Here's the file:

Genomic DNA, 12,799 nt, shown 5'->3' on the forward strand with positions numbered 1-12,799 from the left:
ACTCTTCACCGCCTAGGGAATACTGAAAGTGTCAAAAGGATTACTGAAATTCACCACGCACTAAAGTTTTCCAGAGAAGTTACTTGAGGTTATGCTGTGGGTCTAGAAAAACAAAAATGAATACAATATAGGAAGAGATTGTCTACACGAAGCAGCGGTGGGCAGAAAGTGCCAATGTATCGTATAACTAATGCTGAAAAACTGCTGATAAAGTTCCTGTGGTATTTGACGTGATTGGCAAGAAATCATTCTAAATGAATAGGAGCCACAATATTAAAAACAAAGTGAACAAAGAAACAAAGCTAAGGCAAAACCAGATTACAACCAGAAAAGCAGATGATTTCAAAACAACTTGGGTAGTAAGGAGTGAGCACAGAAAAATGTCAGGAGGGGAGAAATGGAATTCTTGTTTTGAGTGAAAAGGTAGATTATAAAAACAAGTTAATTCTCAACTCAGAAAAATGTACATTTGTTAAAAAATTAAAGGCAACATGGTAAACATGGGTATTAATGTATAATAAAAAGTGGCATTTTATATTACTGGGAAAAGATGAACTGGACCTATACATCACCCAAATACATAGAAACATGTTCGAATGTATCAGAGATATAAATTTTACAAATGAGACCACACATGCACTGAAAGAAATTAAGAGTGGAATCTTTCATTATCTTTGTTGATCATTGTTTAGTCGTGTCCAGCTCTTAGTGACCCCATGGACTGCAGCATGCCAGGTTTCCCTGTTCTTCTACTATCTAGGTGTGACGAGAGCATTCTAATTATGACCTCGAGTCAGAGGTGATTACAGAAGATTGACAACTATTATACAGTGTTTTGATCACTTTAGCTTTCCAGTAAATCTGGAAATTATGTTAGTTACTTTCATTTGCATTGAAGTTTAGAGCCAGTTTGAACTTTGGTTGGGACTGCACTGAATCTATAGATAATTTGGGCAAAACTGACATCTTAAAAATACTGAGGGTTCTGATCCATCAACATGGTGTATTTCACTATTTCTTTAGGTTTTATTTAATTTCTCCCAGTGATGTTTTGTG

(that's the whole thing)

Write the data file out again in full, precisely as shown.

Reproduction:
Genomic DNA, 12,799 nt, shown 5'->3' on the forward strand with positions numbered 1-12,799 from the left:
ACTCTTCACCGCCTAGGGAATACTGAAAGTGTCAAAAGGATTACTGAAATTCACCACGCACTAAAGTTTTCCAGAGAAGTTACTTGAGGTTATGCTGTGGGTCTAGAAAAACAAAAATGAATACAATATAGGAAGAGATTGTCTACACGAAGCAGCGGTGGGCAGAAAGTGCCAATGTATCGTATAACTAATGCTGAAAAACTGCTGATAAAGTTCCTGTGGTATTTGACGTGATTGGCAAGAAATCATTCTAAATGAATAGGAGCCACAATATTAAAAACAAAGTGAACAAAGAAACAAAGCTAAGGCAAAACCAGATTACAACCAGAAAAGCAGATGATTTCAAAACAACTTGGGTAGTAAGGAGTGAGCACAGAAAAATGTCAGGAGGGGAGAAATGGAATTCTTGTTTTGAGTGAAAAGGTAGATTATAAAAACAAGTTAATTCTCAACTCAGAAAAATGTACATTTGTTAAAAAATTAAAGGCAACATGGTAAACATGGGTATTAATGTATAATAAAAAGTGGCATTTTATATTACTGGGAAAAGATGAACTGGACCTATACATCACCCAAATACATAGAAACATGTTCGAATGTATCAGAGATATAAATTTTACAAATGAGACCACACATGCACTGAAAGAAATTAAGAGTGGAATCTTTCATTATCTTTGTTGATCATTGTTTAGTCGTGTCCAGCTCTTAGTGACCCCATGGACTGCAGCATGCCAGGTTTCCCTGTTCTTCTACTATCTAGGTGTGACGAGAGCATTCTAATTATGACCTCGAGTCAGAGGTGATTACAGAAGATTGACAACTATTATACAGTGTTTTGATCACTTTAGCTTTCCAGTAAATCTGGAAATTATGTTAGTTACTTTCATTTGCATTGAAGTTTAGAGCCAGTTTGAACTTTGGTTGGGACTGCACTGAATCTATAGATAATTTGGGCAAAACTGACATCTTAAAAATACTGAGGGTTCTGATCCATCAACATGGTGTATTTCACTATTTCTTTAGGTTTTATTTAATTTCTCCCAGTGATGTTTTGTG